Interestingly, farmers do not fear that the FCTC ratification could be Malawi’s economic suicide.

Nixon Lita, CEO of the Tobacco Growers Association of Malawi (TAMA), says farmers believe that Malawi being part of the discussions relating to tobacco through FCTC could offer alternative economic opportunities.

“We encourage farmers to diversify alongside tobacco but unfortunately tobacco production makes a lot of economic sense to farmers unlike most of the alternatives. Ratification does not demand a stop to growing,” he said.

Lita says that TAMA does not have data on tobacco farmers growing food, but notes that farmers usually reduce their tobacco production after a year of unsatisfying prices.

“For example, 2023 good prices are likely to influence an increased production for the 2024 market. Previously, 2011 poor prices led to a slump in the production for the 2012 market,” he says.

“Farmers are attracted to tobacco upon being convinced of getting good profit after production and sales. Other alternative crops have failed to convince them of economic benefits, profitability and market access. There is a global demand for tobacco which Malawian farmers are failing to meet,” Lita stresses.

Malawian Agricultural expert Tamani-Nkhono Mvula says Malawi’s argument remains that if the amount of tobacco is reduced or halted, the livelihood of millions of people and the national economy will be affected.

He notes that, although FCTC has led to a decrease in tobacco consumption in Europe and North America, it is increasing in countries like China.

“It’s the Chinese who are also buying a lot of Malawi’s burley tobacco.”

Nkhono-Mvula states that although farmers are encouraged to grow legumes, they are unlikely to be convinced of the same in the next farming season considering losses made in the last farming year.

He observes that tobacco’s biggest advantage is a well-organised value chain where farmers are guaranteed a market and a good price.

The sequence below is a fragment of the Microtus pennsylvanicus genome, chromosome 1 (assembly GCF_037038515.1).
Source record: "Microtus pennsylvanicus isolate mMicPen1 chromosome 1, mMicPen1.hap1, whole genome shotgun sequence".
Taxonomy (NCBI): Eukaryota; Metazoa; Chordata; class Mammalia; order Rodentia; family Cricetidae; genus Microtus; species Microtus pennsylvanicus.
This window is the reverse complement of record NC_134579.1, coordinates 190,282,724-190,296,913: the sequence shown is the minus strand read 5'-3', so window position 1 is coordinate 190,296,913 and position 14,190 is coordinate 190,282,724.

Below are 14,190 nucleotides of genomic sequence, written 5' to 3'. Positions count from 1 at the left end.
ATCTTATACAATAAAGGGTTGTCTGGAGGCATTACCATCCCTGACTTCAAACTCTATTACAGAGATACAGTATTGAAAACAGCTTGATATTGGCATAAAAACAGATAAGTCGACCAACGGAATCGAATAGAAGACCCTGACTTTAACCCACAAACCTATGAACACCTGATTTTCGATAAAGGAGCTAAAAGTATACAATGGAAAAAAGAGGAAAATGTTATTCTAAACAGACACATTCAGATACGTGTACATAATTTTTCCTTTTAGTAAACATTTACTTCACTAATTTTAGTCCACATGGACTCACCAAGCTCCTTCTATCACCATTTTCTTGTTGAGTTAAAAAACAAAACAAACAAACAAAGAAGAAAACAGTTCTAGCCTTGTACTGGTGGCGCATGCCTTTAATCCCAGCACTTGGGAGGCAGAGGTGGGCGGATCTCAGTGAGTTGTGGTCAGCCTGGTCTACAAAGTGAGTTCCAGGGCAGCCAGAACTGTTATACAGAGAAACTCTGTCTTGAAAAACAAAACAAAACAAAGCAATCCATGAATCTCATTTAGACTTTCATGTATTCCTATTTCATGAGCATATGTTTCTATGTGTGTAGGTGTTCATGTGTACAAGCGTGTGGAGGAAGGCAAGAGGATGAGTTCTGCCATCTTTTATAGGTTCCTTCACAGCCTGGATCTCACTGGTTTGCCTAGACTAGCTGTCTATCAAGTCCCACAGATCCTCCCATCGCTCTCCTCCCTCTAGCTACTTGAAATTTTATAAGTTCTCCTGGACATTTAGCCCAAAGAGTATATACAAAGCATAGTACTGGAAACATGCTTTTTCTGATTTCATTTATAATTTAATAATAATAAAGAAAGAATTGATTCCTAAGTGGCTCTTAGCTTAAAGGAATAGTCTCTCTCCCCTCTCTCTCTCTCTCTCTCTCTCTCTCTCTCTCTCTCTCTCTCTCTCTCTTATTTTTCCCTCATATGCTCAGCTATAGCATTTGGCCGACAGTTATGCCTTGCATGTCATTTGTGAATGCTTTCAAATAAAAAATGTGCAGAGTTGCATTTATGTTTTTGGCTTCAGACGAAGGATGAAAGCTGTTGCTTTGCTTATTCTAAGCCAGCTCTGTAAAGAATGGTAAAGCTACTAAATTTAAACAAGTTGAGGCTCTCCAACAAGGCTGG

“If someone is growing soya, they are not sure of the market or profit. In such situations, it will be difficult for Malawi to stop growing tobacco as long as the tobacco market is going to be profitable and well structured,” Nkhono-Mvula said.

Vincent Kimosop, a Kenyan-based policy and governance expert, urges the Malawi government to progressively introduce measures to support farmers to adopt viable economic alternatives.

“This has been done in many countries including Brazil and there are lessons that can be borrowed by Malawi,” he observes.

He cites the Kenyan example, where the government has taken steps to enlighten farmers that there is no future in tobacco farming although it is still struggling to find ready market alternatives.

Nkhono-Mvula says that although tobacco is Malawi’s economic backbone, its agricultural land is geared towards maize, the staple crop, followed by cassava and sweet potatoes.

“It’s the estates that may have larger land for tobacco growing and not the smallholder farmers. A tobacco crop in itself doesn’t deplete the soil, but it’s the chemicals used that do. They, in the long run, may affect the soil.

“The use of trees to dry the tobacco also leads to environmental degradation,” Nkhono-Mvula says.

Hiscock suggests improving the supply chain for alternative crops, including building up extension services so farmers can grow other crops efficiently and ensuring there are guaranteed buyers for other crops.

She also suggests “educating farmers to understand that they rarely make long-term profits from tobacco”.

She also recommends tobacco control measures to reduce internal demand for tobacco, such as “tobacco taxes, ‘smoke-free’ buildings, graphic picture warnings on packaging, plain packaging and banning flavoured tobacco products”.